The Features

Rails UJS provides 4 features: remote (ajax) requests, confirmation dialogs, request method (for elements that don't natively support a method), and disabling elements when a parent form is being submitted. Each feature is contained in one file here.

Confirm

This is the simplest of all the features. When an element with the data-confirm attribute is clicked, it will first show a Confirm dialog and, depending on the answer, it will call stopEverything that takes care of stopping any extra action.

# extracts some functions from the Rails object
{ fire, stopEverything } = Rails

# this is the handler function that was passed to `delegate`
Rails.handleConfirm = (e) ->
  stopEverything(e) unless allowAction(this)

# we can override the `confirm` method of the Rails object to provide custom `confirm` dialogs!
Rails.confirm = (message, element) ->
  confirm(message)

# this shows the confirmation and also fires a `confirm:complete` event to do something
# after a confirm dialog is accepted/rejected
allowAction = (element) ->
  message = element.getAttribute('data-confirm')
  return true unless message

  answer = false
  if fire(element, 'confirm')
    try answer = Rails.confirm(message, element)
    callback = fire(element, 'confirm:complete', [answer])

  answer and callback

We already found an advanced feature, we can override Rails.confirm to use the provided event handling to show a custom made confirmation dialog

Method

This feature allows you, for example, to execute a POST or DELETE request when a user clicks an A tag. Links are only allowed to do GET requests, there's no native HTML attribute to change that, but we can use this handy helper for common cases like a Delete link that would require a DELETE request while still using an A tag.

What this handler does is a bit hacky. Since A tags can't do requests other than GET, Rails UJS does this: - creates a Form element in memory using the link's href attribute as the action attribute of the form and the data-method value as a hidden field with the name _method - sets the CSRF token as a hidden input field inside the form - adds a submit button - adds a display: none style to the form as an inline style - appends the form to the DOM - uses JavaScript to click the submit input of the form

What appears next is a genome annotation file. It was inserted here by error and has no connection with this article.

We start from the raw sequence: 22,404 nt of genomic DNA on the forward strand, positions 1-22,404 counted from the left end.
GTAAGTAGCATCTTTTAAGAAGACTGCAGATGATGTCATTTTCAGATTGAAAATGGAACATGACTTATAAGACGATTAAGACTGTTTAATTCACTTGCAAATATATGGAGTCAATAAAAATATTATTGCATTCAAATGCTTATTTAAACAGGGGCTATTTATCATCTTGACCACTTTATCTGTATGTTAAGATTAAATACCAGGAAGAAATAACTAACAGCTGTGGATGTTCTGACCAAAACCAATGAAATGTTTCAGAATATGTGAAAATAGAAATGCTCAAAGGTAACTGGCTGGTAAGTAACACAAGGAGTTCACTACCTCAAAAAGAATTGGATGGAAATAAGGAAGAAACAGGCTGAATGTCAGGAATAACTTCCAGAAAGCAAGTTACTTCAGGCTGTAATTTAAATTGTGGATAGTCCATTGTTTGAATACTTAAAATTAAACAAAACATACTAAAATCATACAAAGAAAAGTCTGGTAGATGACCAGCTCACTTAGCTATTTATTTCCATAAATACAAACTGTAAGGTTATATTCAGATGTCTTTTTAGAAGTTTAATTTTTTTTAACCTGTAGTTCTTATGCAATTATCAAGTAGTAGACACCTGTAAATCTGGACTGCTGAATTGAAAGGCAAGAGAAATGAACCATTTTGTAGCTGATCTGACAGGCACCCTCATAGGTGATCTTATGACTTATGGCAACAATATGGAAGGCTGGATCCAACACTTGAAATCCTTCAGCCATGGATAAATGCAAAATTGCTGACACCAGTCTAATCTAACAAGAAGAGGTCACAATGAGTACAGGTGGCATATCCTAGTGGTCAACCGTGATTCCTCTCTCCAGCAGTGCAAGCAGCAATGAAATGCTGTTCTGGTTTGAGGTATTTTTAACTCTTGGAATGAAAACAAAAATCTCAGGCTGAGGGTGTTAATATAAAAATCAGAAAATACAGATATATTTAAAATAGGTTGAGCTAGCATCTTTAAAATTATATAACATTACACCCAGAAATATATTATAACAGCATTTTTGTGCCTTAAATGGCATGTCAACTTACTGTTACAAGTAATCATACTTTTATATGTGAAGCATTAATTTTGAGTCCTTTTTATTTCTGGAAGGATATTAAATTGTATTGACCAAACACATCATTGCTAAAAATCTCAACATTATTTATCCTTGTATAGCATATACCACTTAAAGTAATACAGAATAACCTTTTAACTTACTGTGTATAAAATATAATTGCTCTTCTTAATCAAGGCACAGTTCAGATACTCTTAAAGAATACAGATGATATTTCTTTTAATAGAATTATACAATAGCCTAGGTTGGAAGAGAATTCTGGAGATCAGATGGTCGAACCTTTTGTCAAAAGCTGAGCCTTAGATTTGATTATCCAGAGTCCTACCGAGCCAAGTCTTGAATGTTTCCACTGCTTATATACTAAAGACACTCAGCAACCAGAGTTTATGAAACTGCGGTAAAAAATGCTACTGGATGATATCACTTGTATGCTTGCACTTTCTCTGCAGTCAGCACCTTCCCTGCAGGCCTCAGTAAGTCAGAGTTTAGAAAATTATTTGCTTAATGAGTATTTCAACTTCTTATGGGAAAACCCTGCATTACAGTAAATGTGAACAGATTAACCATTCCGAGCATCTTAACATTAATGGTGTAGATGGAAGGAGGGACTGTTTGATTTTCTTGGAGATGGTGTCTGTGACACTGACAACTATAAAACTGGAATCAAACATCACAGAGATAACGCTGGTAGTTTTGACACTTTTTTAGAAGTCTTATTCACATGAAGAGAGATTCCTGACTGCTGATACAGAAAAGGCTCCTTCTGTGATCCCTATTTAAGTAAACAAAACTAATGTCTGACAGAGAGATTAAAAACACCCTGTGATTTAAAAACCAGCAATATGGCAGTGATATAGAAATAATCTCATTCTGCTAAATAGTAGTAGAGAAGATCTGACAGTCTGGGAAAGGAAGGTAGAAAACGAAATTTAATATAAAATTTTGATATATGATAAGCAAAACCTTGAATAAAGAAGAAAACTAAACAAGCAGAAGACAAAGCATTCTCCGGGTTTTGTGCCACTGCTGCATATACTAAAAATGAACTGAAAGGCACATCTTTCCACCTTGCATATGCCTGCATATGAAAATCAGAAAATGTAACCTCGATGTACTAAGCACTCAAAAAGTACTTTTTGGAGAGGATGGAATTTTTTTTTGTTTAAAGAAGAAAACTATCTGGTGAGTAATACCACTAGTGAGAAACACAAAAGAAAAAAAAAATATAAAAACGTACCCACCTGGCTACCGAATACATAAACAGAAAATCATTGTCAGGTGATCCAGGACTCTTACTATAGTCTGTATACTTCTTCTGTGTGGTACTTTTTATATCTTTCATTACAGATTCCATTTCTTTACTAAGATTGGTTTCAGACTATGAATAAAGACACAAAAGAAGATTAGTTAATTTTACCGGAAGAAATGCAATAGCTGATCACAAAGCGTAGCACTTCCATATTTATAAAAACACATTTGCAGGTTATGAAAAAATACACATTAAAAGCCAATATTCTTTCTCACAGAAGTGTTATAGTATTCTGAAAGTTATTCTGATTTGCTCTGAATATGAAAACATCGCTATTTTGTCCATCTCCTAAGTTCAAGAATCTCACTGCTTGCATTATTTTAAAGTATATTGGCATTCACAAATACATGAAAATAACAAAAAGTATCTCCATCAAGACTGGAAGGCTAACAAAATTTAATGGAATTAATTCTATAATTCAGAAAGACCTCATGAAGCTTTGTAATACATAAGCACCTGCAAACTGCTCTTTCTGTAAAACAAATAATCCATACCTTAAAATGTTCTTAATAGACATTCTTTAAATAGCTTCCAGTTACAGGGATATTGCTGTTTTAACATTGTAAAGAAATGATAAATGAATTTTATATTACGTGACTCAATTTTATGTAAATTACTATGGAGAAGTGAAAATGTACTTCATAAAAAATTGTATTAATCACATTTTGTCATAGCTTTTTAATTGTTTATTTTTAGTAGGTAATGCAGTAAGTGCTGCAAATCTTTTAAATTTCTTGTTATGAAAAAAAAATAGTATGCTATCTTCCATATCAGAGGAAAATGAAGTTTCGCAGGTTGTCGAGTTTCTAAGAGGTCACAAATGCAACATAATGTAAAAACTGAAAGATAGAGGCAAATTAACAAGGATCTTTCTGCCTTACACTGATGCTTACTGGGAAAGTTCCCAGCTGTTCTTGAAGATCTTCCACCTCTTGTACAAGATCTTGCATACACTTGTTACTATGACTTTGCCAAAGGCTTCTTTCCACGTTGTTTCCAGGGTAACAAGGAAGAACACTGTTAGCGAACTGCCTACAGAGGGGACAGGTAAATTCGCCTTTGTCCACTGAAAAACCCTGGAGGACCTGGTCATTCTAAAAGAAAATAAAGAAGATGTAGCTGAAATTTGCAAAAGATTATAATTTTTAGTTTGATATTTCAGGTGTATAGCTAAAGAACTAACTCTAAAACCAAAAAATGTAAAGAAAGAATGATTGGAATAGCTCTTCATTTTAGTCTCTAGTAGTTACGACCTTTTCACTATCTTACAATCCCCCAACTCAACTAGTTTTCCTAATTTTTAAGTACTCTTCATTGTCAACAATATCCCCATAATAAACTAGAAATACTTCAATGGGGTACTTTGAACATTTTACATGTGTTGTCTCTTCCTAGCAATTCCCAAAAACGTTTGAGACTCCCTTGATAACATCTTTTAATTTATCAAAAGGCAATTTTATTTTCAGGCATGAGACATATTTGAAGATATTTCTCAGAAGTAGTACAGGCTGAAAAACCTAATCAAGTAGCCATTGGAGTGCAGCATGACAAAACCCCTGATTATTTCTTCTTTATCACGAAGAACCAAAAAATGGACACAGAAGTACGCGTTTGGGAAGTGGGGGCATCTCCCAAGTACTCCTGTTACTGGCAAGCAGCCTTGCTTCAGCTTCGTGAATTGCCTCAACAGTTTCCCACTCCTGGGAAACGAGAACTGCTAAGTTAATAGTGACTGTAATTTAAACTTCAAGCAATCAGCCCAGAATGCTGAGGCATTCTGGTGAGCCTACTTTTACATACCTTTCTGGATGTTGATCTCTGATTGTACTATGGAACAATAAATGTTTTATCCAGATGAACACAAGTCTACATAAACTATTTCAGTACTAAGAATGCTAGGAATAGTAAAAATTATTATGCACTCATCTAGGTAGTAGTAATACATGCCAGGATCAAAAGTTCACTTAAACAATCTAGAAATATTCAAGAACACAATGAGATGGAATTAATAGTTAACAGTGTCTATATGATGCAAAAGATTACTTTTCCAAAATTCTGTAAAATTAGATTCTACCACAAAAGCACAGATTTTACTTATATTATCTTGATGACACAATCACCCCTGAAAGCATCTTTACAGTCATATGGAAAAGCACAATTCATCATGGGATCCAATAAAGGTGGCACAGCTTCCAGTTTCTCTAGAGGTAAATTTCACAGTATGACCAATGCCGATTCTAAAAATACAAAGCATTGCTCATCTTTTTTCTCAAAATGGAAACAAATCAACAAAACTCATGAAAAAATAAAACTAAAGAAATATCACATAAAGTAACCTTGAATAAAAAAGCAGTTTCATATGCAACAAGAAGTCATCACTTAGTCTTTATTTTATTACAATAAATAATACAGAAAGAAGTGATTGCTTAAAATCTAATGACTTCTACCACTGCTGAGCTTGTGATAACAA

# this is the handler passed to `delegate`
Rails.handleMethod = (e) ->
  link = this
  # gets the method provided
  method = link.getAttribute('data-method')
  return unless method

  href = Rails.href(link)
  csrfToken = Rails.csrfToken()
  csrfParam = Rails.csrfParam()
  # creates the form
  form = document.createElement('form')
  # sets the method
  formContent = "<input name='_method' value='#{method}' type='hidden' />"

  if csrfParam? and csrfToken? and not Rails.isCrossDomain(href)
    # adds the CSRF token
    formContent += "<input name='#{csrfParam}' value='#{csrfToken}' type='hidden' />"

  # adds the submit input
  formContent += '<input type="submit" />'

  form.method = 'post'
  # adds the href as the action
  form.action = href
  form.target = link.target
  form.innerHTML = formContent
  # adds display none
  form.style.display = 'none'

  # appends form
  document.body.appendChild(form)
  # clicks the submit button
  form.querySelector('[type="submit"]').click()

It uses a form with a POST method and the special _method param with the provided value. Rails will use this in the backend to convert the POST request into a DELETE request for example. This is done this way because the Form element's method attribute does not support methods other than GET and POST (docs)

Personally, I would recommend NOT using this helper. You can get a similar effect using the button_to helper provided by Rails that already creates a form element wrapping the button with the desired method and action. Using button_to instead of link_to gives you the advantage of this working even if JavaScript is disabled!

Disable/Disable With

This feature is a bit more complex because it involves 2 events: the start of a request (to disable the element) and the end of the request (to re-enable the element). And it also uses different implementation to prevent the clicks depending on the element:

  • when using disable_with in a button Rails UJS will add the native disabled attribute
  • when using it in a form, the submit input will be disabled
  • when using it in a link, Rails UJS will add an event listener to prevent the click